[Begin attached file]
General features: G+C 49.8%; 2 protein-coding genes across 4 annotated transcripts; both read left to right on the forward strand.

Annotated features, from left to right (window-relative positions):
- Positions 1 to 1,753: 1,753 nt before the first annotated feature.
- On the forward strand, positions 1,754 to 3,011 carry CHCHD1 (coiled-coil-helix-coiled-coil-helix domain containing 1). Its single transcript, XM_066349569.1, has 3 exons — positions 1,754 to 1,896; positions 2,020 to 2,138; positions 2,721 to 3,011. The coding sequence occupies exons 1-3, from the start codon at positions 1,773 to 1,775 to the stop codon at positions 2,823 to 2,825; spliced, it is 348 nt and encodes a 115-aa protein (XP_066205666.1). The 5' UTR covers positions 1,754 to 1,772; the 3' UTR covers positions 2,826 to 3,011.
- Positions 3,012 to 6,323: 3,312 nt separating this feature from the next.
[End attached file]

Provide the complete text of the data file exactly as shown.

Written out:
General features: G+C 49.8%; 2 protein-coding genes across 4 annotated transcripts; both read left to right on the forward strand.

Annotated features, from left to right (window-relative positions):
- Positions 1 to 1,753: 1,753 nt before the first annotated feature.
- On the forward strand, positions 1,754 to 3,011 carry CHCHD1 (coiled-coil-helix-coiled-coil-helix domain containing 1). Its single transcript, XM_066349569.1, has 3 exons — positions 1,754 to 1,896; positions 2,020 to 2,138; positions 2,721 to 3,011. The coding sequence occupies exons 1-3, from the start codon at positions 1,773 to 1,775 to the stop codon at positions 2,823 to 2,825; spliced, it is 348 nt and encodes a 115-aa protein (XP_066205666.1). The 5' UTR covers positions 1,754 to 1,772; the 3' UTR covers positions 2,826 to 3,011.
- Positions 3,012 to 6,323: 3,312 nt separating this feature from the next.